Before the pandemic, Britney Wilson’s daily drive from Brooklyn to Manhattan took two hours. She has cerebral palsy and uses arm crutches and a motorized scooter to get around. Her subway stop is inaccessible and she has to take a paratransit bus. Just this week she’s commuting for the first time in almost two years. She said it was an annoying reality check.
“I just thought, ‘Oh, okay. Back again, here we go again, ‘”said Wilson.
More than 61 million Americans live with disabilities, and many of them have been calling for more flexible work arrangements for decades. Now that employers are considering returning to the office and rethinking workplaces, there is an opportunity to make both virtual and personal offices more accessible.
“We don’t want a ‘return to normal’. Normal was never enough, ”said Maria Town, president and CEO of the American Association of People with Disabilities. “I hope that employers will really look into what has worked well during this time and how it can be continued.”
Britney Wilson, with the long commute, is the director of the Civil Rights and Disability Justice Clinic at New York Law School. She says that she enjoys being there with her students in person and that she also has a flexible schedule where she can sometimes work from home.
“We have to give people what they need. If you come to the office twice a week and work from home the other three days, you should be able to do that, ”said Wilson. “If you don’t have to come to the office, then don’t.”
The tech companies that chose to enable remote working have also helped many people with disabilities. Moeena Das, Chief of Staff of the National Disability Organization, is deaf. If she was in a meeting before the pandemic, a stenographer also stepped in to transcribe what people were saying. That took some planning ahead. Now that uses automatic subtitles in Zoom, which means it can jump into last minute calls.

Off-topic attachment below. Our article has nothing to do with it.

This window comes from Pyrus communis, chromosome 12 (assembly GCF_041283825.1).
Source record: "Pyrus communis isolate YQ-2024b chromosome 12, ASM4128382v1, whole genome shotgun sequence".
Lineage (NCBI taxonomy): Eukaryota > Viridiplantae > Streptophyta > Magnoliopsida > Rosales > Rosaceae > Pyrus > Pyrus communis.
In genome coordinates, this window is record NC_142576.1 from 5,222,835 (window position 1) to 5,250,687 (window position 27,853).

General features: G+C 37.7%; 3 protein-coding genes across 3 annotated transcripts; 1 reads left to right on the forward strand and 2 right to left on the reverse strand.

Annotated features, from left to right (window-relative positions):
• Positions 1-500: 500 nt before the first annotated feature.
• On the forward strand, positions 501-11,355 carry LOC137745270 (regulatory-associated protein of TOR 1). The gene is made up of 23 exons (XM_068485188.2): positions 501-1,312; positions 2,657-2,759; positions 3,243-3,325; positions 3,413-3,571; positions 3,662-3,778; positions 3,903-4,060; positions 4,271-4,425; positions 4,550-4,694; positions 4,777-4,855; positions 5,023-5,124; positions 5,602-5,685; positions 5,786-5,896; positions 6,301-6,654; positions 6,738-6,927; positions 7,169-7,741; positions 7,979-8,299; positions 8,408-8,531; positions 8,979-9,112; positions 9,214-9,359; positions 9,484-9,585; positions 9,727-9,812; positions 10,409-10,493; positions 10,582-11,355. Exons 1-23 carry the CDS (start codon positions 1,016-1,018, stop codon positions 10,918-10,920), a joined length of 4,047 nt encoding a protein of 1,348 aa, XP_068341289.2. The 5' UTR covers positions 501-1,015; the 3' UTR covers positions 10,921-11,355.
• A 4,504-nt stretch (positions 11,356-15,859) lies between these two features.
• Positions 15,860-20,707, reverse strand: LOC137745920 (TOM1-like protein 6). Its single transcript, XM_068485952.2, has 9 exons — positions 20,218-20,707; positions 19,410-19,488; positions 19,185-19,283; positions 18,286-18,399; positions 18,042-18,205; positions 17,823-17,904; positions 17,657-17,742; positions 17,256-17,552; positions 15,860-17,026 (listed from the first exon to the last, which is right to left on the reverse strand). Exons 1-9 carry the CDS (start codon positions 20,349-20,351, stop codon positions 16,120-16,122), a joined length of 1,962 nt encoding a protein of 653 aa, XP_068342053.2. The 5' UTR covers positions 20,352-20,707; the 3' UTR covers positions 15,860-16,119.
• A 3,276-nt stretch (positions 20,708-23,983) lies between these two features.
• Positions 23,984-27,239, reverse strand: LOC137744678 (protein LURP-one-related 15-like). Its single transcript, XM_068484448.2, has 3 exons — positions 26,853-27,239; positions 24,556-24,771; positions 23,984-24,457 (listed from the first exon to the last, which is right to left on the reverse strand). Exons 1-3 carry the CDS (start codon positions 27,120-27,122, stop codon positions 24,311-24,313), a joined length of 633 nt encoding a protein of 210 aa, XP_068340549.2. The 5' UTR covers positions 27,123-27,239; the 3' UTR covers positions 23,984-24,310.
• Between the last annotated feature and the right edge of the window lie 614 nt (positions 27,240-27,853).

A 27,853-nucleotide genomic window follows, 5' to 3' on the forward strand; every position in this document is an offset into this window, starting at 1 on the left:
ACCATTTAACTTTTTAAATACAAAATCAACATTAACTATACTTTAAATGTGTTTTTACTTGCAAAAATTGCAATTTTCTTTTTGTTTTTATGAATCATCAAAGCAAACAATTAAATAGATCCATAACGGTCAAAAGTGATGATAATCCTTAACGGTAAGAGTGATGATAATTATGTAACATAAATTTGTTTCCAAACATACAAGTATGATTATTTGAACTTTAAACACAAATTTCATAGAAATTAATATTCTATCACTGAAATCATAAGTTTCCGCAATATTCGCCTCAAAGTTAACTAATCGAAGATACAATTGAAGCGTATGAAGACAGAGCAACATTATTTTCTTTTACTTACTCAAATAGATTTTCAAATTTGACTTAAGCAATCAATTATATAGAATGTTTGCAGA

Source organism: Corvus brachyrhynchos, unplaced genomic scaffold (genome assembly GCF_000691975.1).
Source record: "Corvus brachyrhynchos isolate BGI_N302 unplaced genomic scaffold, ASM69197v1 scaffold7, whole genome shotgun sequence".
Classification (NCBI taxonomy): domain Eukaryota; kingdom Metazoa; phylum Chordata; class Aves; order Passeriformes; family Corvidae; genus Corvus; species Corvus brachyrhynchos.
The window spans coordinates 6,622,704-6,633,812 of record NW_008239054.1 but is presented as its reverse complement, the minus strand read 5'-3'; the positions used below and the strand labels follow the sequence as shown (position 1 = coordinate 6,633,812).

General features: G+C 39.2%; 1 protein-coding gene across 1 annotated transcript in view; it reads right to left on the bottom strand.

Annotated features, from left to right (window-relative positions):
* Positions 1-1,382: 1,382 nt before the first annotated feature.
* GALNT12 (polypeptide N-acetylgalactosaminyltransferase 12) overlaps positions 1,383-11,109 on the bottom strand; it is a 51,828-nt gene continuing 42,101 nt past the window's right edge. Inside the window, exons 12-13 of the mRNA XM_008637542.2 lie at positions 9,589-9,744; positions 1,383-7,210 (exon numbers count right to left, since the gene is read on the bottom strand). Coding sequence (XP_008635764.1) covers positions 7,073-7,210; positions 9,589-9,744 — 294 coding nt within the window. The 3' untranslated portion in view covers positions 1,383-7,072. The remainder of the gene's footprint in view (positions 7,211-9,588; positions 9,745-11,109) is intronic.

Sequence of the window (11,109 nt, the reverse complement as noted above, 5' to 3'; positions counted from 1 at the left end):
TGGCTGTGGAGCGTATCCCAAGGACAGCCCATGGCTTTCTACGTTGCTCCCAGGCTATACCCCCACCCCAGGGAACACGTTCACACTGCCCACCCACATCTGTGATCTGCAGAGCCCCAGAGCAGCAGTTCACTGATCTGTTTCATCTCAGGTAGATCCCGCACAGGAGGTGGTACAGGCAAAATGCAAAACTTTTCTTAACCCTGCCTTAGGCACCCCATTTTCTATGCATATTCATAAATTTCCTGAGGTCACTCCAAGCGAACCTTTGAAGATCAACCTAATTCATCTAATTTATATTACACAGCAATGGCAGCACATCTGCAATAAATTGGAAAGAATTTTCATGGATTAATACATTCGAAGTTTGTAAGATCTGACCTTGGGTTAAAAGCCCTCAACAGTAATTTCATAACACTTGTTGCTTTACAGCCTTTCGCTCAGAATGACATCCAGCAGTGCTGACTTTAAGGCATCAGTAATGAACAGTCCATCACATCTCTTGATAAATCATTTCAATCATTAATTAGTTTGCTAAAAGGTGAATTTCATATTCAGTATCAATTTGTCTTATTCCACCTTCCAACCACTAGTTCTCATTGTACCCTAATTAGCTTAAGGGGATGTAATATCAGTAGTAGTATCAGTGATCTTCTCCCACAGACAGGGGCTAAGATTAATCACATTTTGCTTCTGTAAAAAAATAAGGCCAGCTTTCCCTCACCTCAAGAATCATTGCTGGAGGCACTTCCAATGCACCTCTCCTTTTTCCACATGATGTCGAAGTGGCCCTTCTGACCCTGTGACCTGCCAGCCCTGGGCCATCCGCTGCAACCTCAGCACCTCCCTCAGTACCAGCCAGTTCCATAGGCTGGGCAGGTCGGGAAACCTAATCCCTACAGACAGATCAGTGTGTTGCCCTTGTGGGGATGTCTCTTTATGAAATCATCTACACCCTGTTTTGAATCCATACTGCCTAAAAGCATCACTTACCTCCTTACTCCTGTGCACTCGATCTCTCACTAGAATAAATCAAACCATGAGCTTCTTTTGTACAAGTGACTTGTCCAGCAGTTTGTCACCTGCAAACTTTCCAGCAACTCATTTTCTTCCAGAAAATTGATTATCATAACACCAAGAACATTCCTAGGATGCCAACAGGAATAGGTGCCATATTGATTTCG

A screenshot of a Zoom call shows the automatic captions that can be provided to meeting participants.
“It was really incredibly liberating to be in any context and say, ‘Yes, I can jump right in,’” said Das.
Das, who also reads Lippe, says it’s also good to think about how personal office policies like mask mandates affect people with disabilities.
“What could this mean for employees with a cognitive disability or for employees who may be deaf?” Said Das. “I really think holistically about how the office is organized.”
One concern is that more virtual interactions will make disabilities less visible in the workplace, said Maria Town of the American Association of People with Disabilities.
“During the pandemic, I need to be more explicit about my disability in other ways than in a personal setting,” said Town, who has cerebral palsy.
Town fears that remote working, which she believes should definitely be an option, will become standard for disabled people, especially those who need more customization in the workplace.
“Our motivation and commitment to actually making our physical environment and personal interactions accessible are reduced,” said Town.
Given all we have learned during the pandemic, employers have a great opportunity to hire more disabled workers. Of the working-age population, only about 30% of disabled Americans are employed.
“It is not enough to go back to pre-pandemic levels,” said Taryn Williams, assistant secretary for employment policy with disabilities at the US Department of Labor.
Also, employers are missing out on a lot of talent.
“I always say we’re the ultimate innovators,” said Britney Wilson of New York Law School. “Our whole life revolves around figuring out how to adapt and do things, even when they are not set up for it.”